Who fancies reading an incredible First World War escape story unlike any other with a film adaptation in discussion – produced with help from Neil Gaiman? Well I certainly do, and anyone else that would like a reading copy can email NGriffiths@hesperuspress.com. The Road to En-Dor by E.H. Jones is published by Hesperus today, and is a rather special book which first came out in 1919. This brand new edition features exclusive historical content including never-before-seen letters, postcards with coded messages, photographs and maps. This autobiography reads like a novel, and begins with Lieutenant E.H. Jones and Lieutenant C.W. Hill, who have been captured during the First World War and are prisoners of war at the Yozgad prison camp in
. With no end to the war in
sight and to save themselves from boredom, the prisoners hit upon the idea of
making use of a makeshift Ouija board to keep themselves entertained. But Jones,
it turns out, has a natural skill for manipulating his fellow inmates, and Hill
ably fulfils the role of magician’s assistant and partner in crime. As their
deception succeeds beyond their wildest imagination, other possibilities begin
to emerge. What if this new-found hobby could be put to better use? Together
Jones and Hill conjure up an almost unbelievable plot to dupe their captors into
setting them free, featuring séances, ghost-guided treasure hunts and faked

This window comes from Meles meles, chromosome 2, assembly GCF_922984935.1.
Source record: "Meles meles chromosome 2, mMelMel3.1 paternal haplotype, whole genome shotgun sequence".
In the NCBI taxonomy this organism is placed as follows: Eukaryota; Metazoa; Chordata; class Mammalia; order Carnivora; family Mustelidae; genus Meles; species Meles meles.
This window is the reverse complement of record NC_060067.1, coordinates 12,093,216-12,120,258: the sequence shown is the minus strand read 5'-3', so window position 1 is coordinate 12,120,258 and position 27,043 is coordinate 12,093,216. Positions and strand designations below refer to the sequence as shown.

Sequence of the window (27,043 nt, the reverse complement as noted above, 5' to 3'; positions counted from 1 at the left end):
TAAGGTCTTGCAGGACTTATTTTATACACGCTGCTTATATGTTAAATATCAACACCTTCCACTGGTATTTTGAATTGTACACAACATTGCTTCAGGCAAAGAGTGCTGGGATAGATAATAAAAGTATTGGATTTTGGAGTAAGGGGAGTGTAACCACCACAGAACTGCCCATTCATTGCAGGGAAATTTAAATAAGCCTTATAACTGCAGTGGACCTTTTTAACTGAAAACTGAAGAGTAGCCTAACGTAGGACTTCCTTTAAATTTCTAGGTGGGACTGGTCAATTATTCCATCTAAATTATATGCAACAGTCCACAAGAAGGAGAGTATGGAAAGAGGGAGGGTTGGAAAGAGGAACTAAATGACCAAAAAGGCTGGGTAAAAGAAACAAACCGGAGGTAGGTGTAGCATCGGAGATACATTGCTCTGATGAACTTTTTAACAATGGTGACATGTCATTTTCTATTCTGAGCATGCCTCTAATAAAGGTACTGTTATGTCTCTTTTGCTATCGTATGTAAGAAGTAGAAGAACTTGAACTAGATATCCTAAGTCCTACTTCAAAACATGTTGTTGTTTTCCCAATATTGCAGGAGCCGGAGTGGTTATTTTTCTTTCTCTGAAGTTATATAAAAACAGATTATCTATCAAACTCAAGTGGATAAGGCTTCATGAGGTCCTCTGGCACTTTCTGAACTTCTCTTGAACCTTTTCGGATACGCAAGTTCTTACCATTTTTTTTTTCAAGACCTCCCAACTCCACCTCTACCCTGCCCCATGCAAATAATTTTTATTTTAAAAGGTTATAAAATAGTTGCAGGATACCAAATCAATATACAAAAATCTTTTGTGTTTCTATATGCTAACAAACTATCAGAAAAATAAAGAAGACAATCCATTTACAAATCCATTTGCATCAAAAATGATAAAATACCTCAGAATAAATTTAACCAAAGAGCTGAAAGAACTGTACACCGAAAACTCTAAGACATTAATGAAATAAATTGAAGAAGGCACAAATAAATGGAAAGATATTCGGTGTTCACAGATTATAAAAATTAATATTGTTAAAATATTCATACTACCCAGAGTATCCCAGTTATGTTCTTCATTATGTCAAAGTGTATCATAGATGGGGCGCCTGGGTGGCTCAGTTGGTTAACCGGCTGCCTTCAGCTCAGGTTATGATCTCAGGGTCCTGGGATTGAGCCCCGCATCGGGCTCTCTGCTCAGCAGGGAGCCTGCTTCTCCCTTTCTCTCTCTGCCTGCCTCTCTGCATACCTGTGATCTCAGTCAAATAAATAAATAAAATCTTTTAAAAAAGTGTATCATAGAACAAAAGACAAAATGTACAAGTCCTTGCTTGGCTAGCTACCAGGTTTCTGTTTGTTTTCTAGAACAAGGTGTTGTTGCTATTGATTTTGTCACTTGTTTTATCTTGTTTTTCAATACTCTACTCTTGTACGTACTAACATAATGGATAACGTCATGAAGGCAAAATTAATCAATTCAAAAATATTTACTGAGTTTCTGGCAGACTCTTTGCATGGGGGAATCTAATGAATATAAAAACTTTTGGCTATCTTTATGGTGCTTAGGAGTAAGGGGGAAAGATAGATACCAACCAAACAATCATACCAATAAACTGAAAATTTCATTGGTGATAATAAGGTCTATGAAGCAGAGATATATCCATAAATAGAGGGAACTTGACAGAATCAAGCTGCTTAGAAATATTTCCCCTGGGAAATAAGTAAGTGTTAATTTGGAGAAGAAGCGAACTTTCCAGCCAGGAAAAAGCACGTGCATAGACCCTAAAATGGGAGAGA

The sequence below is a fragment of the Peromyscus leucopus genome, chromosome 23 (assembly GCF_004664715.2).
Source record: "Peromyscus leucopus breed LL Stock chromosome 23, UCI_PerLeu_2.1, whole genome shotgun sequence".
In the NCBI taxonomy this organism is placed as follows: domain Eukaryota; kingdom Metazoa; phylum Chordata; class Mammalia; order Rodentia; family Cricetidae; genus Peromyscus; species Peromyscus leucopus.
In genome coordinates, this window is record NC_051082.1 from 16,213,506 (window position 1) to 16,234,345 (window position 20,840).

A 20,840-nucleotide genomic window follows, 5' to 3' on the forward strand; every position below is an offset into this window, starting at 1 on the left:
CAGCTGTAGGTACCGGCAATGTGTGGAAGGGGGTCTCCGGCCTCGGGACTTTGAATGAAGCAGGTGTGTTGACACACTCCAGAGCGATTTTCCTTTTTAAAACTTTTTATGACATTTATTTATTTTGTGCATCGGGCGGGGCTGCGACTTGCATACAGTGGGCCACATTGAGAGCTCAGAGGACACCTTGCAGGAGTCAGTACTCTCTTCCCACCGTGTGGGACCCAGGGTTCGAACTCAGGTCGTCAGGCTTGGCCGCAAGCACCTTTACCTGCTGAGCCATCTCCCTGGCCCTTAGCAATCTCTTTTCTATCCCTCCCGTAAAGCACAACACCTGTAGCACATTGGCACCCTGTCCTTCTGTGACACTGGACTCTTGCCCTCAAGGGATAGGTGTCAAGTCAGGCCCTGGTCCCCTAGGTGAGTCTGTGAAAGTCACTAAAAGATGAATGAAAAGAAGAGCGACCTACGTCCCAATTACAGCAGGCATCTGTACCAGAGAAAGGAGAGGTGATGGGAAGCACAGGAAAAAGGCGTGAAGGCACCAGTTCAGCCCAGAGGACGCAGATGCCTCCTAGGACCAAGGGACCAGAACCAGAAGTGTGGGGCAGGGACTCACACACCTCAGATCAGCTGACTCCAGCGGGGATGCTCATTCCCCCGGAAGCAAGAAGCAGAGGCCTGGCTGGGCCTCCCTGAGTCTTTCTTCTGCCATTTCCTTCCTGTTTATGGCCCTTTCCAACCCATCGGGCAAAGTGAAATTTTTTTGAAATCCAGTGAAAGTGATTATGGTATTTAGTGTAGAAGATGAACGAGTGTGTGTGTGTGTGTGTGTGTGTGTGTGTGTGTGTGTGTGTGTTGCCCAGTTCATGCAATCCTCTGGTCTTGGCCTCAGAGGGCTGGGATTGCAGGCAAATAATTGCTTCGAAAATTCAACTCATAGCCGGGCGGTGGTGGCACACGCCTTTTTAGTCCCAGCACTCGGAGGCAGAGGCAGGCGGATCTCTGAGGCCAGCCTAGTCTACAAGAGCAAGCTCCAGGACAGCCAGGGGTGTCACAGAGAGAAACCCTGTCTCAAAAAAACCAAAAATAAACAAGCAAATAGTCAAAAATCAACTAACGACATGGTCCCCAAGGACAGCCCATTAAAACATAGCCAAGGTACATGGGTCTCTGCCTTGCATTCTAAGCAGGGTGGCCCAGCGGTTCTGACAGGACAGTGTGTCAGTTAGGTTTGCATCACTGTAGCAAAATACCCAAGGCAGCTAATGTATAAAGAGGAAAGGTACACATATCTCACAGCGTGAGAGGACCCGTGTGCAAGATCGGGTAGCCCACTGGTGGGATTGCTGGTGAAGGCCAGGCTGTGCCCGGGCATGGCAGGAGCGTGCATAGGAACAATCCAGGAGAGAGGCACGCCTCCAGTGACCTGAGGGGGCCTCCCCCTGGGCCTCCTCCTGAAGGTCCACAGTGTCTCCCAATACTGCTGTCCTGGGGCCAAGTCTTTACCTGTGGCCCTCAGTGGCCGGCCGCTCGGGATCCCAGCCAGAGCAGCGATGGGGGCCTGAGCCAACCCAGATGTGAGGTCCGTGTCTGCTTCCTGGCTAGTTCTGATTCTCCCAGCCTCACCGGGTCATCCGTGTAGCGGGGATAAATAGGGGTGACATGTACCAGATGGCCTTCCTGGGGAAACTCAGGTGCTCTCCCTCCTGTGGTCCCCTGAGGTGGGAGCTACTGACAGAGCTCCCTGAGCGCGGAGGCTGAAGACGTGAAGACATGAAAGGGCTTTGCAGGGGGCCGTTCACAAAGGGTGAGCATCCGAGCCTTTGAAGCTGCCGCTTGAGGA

suicides. A runaway success when first published; this true life-story is a
remarkable tale of courage, ingenuity and resilience in the face of adversity.
Neil Gaiman is a huge fan of the book and
has written a foreword. He is also working with Hilary Bevan Jones (E.H. Jones’
granddaughter) on a film based on the book; it’s still in the planning stages
with a release date several years away, but it’s a very exciting project!
The Road to En-Dor combines war-time
drama with intrigue and illusion and alongside the paperback Hesperus are
producing a free, exclusive eBook entitled En-dor
Unveiled: The Story Behind The Road to En-Dor, which is available to
download from the flashy new Hesperus website which you can go to here. This gives lots of history
and back story to how E.H. Jones ended up in the prison camp and includes info
on how he sent messages back in code to his family, exclusive photos which the
prisoners took with hidden cameras … along with much more. The special website
www.hesperuspress.com/the-road-to-en-dor and you can order The Road to En-Dor (978 1843914631, pb, £8.99) from Compass now!
Talking of the First World War; when British forces withdraw from
the end of 2014; (assuming we don’t enter into any new skirmishes) 2015 will be
the first year of peace for the for at least 100 years. An
interesting piece in the Guardian entitled 100 years of conflict charts
every war UK has been involved with since